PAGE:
A sudden flash. A mushroom cloud. A suddenly expanding pressure wave. In the event of a thermonuclear attack, seeing these things means its probably too late to survive. So the U.S. developed warning systems to give Americans a heads up before the bombs landed. But then follows the more pressing question: What do you do if you have just an hour or so until your city blows up?
Coordinating protection and relief for civilians in war falls to civil defense workers, and America's civil defense program underwent an overhaul after World War II. Many of the funding and legislative changes were focused on responding to atomic and nuclear threats.
But hearings in 1955 revealed that civil defense was, uh, let's say, far from robust. How far, you might ask?
Well, Administrator Val Peterson told Congress that Americans should learn to dig holes in the ground and curl up in them to escape nuclear fallout. But he did also offer that the government could dig trenches next to highways for about $0.25 per mile and then cover the trenches with boards and soil for additional protection. In some areas, the boards and dirt could be replaced with tar paper.
Even at the time, the public realized a huge shortcoming of this plan: Ditches don't last. They have to be dug for a specific attack, and the diggers would need at least a few days notice to provide shelter for a significant portion of a city.
And people in the 1950s were also familiar with the need for restrooms. These trenches would have no sanitation, water, or food, and people would have to stay in them for days. At the time, it was believed that a few days might be enough time for the radioactivity to fall to safe-ish levels, although we now know it takes a year or more for the longer-lasting radioactive isotopes to get anywhere near safe.
But meanwhile, even a few days in trenches is problematic. For the first few hours, radiation is at peak strength, and any dust that makes its way from the surface into the trench is going to have levels of radiation high enough to threaten imminent death. This dust needs to be washed off as quickly as possible, something that can't happen in a trench surrounded by more radioactive dust with no water.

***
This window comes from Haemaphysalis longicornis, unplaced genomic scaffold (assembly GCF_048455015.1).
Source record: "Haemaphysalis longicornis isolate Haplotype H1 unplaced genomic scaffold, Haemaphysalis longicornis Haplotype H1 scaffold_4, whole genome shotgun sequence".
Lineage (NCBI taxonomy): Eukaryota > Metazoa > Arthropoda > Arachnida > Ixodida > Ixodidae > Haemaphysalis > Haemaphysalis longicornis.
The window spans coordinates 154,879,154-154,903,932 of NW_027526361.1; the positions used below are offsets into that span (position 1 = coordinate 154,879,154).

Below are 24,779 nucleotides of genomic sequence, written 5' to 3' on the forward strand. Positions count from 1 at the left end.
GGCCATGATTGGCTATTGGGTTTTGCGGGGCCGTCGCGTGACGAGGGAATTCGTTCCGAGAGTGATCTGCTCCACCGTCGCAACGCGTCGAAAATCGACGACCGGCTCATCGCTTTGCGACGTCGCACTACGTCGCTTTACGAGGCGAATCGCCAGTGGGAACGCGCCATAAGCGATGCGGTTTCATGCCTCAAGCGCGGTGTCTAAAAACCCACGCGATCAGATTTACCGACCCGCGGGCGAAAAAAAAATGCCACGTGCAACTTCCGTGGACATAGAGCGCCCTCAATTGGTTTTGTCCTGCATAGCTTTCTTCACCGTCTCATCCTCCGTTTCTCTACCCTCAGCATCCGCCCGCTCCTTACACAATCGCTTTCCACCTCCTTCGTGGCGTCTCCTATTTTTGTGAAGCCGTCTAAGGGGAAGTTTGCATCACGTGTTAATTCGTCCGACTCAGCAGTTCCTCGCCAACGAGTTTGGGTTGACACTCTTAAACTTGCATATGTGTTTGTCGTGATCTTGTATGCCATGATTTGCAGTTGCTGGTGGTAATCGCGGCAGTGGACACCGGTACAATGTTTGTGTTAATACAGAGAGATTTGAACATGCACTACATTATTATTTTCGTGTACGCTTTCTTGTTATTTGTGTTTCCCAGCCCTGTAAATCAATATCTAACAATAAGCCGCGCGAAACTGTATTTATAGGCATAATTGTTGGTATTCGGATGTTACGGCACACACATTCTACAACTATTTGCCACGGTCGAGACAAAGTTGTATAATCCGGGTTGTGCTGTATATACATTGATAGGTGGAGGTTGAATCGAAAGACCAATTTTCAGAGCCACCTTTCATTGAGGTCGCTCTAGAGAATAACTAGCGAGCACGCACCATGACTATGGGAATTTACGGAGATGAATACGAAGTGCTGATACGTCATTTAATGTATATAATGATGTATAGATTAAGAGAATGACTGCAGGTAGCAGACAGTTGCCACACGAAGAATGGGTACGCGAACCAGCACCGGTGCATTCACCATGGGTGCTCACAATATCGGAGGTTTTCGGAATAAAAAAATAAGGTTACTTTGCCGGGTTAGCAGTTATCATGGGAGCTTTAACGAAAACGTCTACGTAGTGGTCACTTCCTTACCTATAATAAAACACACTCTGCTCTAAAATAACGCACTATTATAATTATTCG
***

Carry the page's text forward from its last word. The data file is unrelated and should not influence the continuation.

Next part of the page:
And canned food and bottled water will become irradiated if not shielded when the bomb goes off.
But there was another plan that had many of the same problems. This called for laying long stretches of concrete pipe and then burying it in a few feet of dirt. Same sanitation and supply problems, worse claustrophobia. But at least less irradiated dust would make it into the civilians huddling inside.
Most of this information was learned by the public in 1955 during those public hearings. Though, obviously, portions of the hearings were classified, and so the public wouldn't learn about them for decades. One of the items that came out in closed session was that the irradiated zone from a hydrogen bomb would easily stretch for 145 miles with the right winds. A serious problem for the farmers who thought they were safe 40 miles from the city.
Things did get better as the Cold War continued, though. Government agencies, especially the Federal Civil Defense Administration, encouraged the construction of hospitals and other key infrastructure on the perimeters of cities where it would be more likely to survive the blast of a bomb (though they still would have certainly been irradiated if downwind of the epicenter).
Educational videos gave people some idea of what they should do after a bomb drop–though, like digging trenches next to highways, most of the actions an individual could take had marginal effect at best. Those old "Duck and Cover" cartoons from 1951? Yup, ducking and covering will help, but not enough to save most people at most distances from the bomb.
What you really need to do is find a nice, recently dug trench.
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Featured photo: Wikimedia Commons